This is actually the third book in the Cilla Lee-Jenkins series, and I know I have the first two books around here somewhere, but I couldn’t quite find them. Fortunately, you do get little introductions to most of the characters and there’s not a lot of references from previous books that goes unexplained. Cilla Lee-Jenkins is a fifth grader with a Chinese dad and a white mom, and she wants nothing more than to be a great author. (The first book is called Cilla Lee-Jenkins, Future Author Extraordinaire.) The story is told from her point of view, as she thinks about her own life as an epic tale, complete with plenty of Drama, an important Quest, and various Struggles and Foes to overcome. Her fifth grade teacher is constantly talking about preparing for middle school, about being Serious and growing up, but Cilla just wants to enjoy her last year of elementary school, and wishes that it were still okay to be silly sometimes.
The book wrestles with some universal themes of growing up: Cilla’s worried about what other kids think of her, about whether she’s too old to play games about fairy houses, about whether or not she fits in. But it also has things that are particular to Cilla’s mixed-race family: her Ye Ye has a stroke and loses a lot of his ability to speak English, and Cilla worries about how her relationship with him will be affected. She also has some conversations about the expectations her Chinese grandparents had for her father when he was a kid, and the way that those have shifted for her own generation.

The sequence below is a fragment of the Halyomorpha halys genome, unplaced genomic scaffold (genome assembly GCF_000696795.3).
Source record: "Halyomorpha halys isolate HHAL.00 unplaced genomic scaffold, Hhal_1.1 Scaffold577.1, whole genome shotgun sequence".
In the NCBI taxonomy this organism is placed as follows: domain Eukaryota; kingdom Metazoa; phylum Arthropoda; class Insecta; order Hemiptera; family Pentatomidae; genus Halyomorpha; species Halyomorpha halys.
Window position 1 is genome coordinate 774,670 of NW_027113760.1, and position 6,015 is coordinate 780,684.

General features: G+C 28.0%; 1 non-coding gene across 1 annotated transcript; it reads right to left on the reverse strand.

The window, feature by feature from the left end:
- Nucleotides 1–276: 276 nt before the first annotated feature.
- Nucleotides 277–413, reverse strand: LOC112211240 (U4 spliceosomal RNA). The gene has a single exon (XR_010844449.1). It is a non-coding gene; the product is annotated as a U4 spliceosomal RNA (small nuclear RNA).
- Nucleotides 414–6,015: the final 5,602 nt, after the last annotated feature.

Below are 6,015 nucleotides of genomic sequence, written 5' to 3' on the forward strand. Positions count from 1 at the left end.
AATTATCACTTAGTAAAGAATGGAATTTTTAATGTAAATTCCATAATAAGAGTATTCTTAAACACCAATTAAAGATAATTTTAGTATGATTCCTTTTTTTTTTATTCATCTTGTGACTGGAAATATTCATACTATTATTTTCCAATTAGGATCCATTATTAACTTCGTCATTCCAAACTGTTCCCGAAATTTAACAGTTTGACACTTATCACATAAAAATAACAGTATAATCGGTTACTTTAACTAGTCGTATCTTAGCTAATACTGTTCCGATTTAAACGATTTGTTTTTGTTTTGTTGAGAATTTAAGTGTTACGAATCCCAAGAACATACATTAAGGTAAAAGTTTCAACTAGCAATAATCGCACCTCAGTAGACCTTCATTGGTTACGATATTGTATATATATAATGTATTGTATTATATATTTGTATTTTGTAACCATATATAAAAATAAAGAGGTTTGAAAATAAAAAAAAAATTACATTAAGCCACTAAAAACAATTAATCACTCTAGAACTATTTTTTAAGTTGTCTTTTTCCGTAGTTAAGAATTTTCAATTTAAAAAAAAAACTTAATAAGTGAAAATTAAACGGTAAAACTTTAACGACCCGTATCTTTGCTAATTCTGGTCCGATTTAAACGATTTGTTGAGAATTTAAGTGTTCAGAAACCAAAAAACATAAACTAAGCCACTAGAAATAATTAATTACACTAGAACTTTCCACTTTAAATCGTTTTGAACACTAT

This series is written for middle-grade kids, and I really liked the way that Susan Tan, herself from a mixed-race family, portrayed Cilla and her family as both unique and universal. Cilla is fun character, and the book touches on a lot of important topics, but it’s also just a fun story about friendship and imagination. My own kids are like Cilla, with a Chinese dad and white mom, and it’s cool to find books that feature characters like them! I’m looking forward to catching up on the first two books … as soon as I can find them.